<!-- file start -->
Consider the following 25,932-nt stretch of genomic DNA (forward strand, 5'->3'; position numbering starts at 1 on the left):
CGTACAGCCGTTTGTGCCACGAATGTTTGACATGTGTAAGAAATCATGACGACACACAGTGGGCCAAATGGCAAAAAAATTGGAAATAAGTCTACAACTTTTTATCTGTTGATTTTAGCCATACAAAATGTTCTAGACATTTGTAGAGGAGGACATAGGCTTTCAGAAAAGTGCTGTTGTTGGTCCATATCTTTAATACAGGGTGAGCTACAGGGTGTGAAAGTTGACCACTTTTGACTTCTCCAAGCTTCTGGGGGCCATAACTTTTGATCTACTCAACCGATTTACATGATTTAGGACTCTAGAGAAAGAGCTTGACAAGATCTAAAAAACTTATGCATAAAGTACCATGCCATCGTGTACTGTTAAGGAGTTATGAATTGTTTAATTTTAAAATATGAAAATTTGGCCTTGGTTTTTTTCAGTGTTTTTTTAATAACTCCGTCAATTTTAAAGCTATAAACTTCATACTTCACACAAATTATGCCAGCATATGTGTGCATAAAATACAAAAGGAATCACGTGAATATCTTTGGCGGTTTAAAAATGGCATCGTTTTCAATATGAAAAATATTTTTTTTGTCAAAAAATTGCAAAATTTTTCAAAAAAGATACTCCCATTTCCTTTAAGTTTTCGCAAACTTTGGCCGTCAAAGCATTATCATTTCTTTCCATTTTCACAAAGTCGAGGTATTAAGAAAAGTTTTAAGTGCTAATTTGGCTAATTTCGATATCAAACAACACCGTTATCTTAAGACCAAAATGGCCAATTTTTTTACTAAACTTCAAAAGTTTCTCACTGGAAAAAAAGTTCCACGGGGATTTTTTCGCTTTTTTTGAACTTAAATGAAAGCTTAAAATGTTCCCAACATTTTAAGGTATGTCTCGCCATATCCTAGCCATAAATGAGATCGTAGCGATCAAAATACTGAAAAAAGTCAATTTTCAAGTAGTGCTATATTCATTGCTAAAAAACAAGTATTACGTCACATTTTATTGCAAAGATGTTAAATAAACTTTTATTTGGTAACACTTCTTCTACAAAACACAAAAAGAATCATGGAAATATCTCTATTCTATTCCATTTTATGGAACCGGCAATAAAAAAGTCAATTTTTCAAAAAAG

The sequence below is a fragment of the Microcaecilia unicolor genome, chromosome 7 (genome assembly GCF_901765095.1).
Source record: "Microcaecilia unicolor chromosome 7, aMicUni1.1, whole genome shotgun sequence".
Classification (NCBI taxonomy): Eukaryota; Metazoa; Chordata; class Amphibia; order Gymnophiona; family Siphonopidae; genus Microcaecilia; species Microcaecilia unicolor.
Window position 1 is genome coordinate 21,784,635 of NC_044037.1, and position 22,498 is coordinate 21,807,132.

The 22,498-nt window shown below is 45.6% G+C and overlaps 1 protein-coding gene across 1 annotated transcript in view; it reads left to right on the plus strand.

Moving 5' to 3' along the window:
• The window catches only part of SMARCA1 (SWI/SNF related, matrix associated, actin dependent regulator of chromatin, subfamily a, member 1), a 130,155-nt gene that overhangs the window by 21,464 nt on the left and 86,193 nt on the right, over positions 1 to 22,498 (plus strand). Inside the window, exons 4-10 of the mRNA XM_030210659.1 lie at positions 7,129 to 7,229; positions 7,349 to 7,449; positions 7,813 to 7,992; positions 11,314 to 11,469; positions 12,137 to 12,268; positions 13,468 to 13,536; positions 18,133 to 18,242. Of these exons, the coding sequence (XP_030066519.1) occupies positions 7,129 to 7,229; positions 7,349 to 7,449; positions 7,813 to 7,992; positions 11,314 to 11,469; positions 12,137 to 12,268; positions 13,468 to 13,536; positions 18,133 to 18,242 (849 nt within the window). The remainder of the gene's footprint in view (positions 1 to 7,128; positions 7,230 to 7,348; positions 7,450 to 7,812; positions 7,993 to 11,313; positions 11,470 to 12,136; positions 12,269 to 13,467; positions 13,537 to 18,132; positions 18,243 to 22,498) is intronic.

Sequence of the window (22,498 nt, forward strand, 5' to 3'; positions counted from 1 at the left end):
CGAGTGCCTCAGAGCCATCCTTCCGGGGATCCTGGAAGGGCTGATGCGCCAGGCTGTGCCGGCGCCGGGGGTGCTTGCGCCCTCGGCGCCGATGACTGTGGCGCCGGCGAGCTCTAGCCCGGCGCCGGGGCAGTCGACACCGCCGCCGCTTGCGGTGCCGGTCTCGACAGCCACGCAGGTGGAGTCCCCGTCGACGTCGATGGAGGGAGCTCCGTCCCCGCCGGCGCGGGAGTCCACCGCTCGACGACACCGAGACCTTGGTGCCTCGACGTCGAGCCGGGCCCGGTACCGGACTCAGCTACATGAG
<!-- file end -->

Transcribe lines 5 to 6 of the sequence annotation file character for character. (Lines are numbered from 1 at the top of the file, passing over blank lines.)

Classification (NCBI taxonomy): Eukaryota; Metazoa; Chordata; class Amphibia; order Gymnophiona; family Siphonopidae; genus Microcaecilia; species Microcaecilia unicolor.
Window position 1 is genome coordinate 21,784,635 of NC_044037.1, and position 22,498 is coordinate 21,807,132.